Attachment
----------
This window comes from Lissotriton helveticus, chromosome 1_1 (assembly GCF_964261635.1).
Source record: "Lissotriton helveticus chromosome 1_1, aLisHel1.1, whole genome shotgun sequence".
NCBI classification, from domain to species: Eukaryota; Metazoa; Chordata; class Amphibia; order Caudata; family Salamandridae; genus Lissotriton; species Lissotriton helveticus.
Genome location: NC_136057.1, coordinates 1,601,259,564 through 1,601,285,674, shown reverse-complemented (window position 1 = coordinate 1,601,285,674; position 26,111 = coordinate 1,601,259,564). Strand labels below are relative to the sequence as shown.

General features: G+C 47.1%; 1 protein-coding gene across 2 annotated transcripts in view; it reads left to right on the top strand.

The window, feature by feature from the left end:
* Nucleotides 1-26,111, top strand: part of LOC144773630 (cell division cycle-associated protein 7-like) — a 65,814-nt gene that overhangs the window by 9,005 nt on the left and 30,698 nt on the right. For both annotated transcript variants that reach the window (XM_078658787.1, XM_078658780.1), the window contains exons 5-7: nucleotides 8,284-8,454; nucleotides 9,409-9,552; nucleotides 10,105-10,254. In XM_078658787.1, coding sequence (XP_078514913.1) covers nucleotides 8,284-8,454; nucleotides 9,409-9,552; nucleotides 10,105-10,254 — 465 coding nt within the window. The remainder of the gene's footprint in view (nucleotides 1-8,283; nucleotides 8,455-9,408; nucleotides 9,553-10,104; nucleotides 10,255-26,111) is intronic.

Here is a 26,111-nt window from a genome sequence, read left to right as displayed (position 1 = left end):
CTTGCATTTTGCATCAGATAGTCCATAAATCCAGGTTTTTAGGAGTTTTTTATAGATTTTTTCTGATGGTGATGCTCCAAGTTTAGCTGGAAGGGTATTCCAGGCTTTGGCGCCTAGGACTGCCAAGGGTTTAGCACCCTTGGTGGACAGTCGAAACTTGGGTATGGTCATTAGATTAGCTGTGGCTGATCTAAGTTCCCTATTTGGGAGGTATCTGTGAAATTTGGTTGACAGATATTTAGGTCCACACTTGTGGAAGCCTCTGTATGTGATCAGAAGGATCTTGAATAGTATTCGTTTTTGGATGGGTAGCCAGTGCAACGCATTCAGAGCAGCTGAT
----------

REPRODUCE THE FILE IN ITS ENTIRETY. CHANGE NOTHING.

This window comes from Lissotriton helveticus, chromosome 1_1 (assembly GCF_964261635.1).
Source record: "Lissotriton helveticus chromosome 1_1, aLisHel1.1, whole genome shotgun sequence".
NCBI classification, from domain to species: Eukaryota; Metazoa; Chordata; class Amphibia; order Caudata; family Salamandridae; genus Lissotriton; species Lissotriton helveticus.
Genome location: NC_136057.1, coordinates 1,601,259,564 through 1,601,285,674, shown reverse-complemented (window position 1 = coordinate 1,601,285,674; position 26,111 = coordinate 1,601,259,564). Strand labels below are relative to the sequence as shown.

General features: G+C 47.1%; 1 protein-coding gene across 2 annotated transcripts in view; it reads left to right on the top strand.

The window, feature by feature from the left end:
* Nucleotides 1-26,111, top strand: part of LOC144773630 (cell division cycle-associated protein 7-like) — a 65,814-nt gene that overhangs the window by 9,005 nt on the left and 30,698 nt on the right. For both annotated transcript variants that reach the window (XM_078658787.1, XM_078658780.1), the window contains exons 5-7: nucleotides 8,284-8,454; nucleotides 9,409-9,552; nucleotides 10,105-10,254. In XM_078658787.1, coding sequence (XP_078514913.1) covers nucleotides 8,284-8,454; nucleotides 9,409-9,552; nucleotides 10,105-10,254 — 465 coding nt within the window. The remainder of the gene's footprint in view (nucleotides 1-8,283; nucleotides 8,455-9,408; nucleotides 9,553-10,104; nucleotides 10,255-26,111) is intronic.

Here is a 26,111-nt window from a genome sequence, read left to right as displayed (position 1 = left end):
CTTGCATTTTGCATCAGATAGTCCATAAATCCAGGTTTTTAGGAGTTTTTTATAGATTTTTTCTGATGGTGATGCTCCAAGTTTAGCTGGAAGGGTATTCCAGGCTTTGGCGCCTAGGACTGCCAAGGGTTTAGCACCCTTGGTGGACAGTCGAAACTTGGGTATGGTCATTAGATTAGCTGTGGCTGATCTAAGTTCCCTATTTGGGAGGTATCTGTGAAATTTGGTTGACAGATATTTAGGTCCACACTTGTGGAAGCCTCTGTATGTGATCAGAAGGATCTTGAATAGTATTCGTTTTTGGATGGGTAGCCAGTGCAACGCATTCAGAGCAGCTGAT